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BMJ special reports on overtreatment

BMJ editor Fiona Godlee published an editor’s note, “Overtreatment, over here,” kicking off a discussion in her journal.   She begins:

“How much of what we offer to patients is unnecessary? Worse still, how much harm do we do to individuals and society through overtreatment? In the 30 years since Ivan Illich wrote his seminal and, at the time, shocking book Medical Nemesis, the idea that medicine can do clinical and societal harm as well as good has become commonplace. But are we doing enough to bring medicine’s harmful hubris under control?”

US journalist Jeanne Lenzer writes in that same edition, “Unnecessary care: are doctors in denial and is profit driven healthcare to blame?” A BMJ subscription is required for full access.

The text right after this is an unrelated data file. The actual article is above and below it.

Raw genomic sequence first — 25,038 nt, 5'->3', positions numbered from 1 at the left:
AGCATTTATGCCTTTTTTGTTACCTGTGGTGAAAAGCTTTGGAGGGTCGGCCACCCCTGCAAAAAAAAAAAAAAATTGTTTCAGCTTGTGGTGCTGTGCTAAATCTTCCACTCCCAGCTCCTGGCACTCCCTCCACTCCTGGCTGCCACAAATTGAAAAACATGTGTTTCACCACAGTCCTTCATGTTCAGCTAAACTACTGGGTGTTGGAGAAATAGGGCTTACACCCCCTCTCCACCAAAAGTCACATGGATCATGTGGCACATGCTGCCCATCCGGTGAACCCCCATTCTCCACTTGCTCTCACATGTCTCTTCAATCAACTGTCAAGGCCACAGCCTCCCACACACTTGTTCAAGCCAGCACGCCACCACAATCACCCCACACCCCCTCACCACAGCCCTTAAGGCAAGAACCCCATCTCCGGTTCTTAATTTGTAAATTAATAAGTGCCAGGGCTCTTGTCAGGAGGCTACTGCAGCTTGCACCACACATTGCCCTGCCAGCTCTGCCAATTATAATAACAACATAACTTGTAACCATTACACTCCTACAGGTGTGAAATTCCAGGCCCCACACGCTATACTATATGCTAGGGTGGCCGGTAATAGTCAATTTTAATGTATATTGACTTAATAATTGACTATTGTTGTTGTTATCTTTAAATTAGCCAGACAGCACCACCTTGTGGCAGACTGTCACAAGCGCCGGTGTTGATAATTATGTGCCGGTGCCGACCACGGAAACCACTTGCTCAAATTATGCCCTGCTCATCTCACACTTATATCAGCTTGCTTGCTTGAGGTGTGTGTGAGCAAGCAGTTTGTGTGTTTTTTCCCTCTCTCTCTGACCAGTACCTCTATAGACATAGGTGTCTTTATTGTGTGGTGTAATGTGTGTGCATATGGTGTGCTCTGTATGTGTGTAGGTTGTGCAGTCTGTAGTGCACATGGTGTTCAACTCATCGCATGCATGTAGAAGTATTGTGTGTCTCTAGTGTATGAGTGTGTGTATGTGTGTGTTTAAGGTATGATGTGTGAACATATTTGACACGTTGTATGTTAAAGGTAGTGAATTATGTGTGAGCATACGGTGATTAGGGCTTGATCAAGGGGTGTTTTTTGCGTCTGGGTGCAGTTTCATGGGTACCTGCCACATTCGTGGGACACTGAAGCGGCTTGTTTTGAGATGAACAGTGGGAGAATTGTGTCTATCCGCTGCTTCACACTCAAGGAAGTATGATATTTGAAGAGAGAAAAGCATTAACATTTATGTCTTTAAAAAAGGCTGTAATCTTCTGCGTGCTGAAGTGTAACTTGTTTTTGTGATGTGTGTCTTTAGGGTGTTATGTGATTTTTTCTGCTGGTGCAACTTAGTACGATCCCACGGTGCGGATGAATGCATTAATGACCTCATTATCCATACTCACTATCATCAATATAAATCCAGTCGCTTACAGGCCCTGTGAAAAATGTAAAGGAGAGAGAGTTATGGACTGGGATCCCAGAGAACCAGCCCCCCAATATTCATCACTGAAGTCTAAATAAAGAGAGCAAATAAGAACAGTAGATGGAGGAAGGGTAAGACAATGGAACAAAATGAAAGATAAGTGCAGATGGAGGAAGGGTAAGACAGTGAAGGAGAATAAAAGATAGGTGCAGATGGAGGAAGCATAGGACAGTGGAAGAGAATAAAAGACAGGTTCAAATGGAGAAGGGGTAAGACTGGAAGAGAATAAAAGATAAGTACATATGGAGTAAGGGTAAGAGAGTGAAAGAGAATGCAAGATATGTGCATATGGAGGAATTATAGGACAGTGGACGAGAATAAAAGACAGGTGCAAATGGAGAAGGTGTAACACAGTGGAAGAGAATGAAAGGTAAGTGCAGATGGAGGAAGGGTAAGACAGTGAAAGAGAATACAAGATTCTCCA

But you don’t need a subscription to watch a well-done BMJ video featuring Lenzer, colleague Shannon Brownlee, acting director of the New America Health Policy Program and author of Overtreated: How Too Much Medicine is Making Us Sicker and Poorer, David Himmelstein, professor at the City University of New York School of Public Health, Vikas Saini, a Harvard cardiologist and president of the Lown Cardiovascular Research Foundation, and Patty Skolnik of CitizensForPatientSafety.org.

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Comments

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shaun nerbas

October 13, 2012 at 1:28 pm

More Americans should see this video and its important message for health care, especially in this election year, with two different health care philosophies on the table for voters to select from. It’s time to ask these two parties some tough questions about the quality, cost, and coverage of the system they believe in.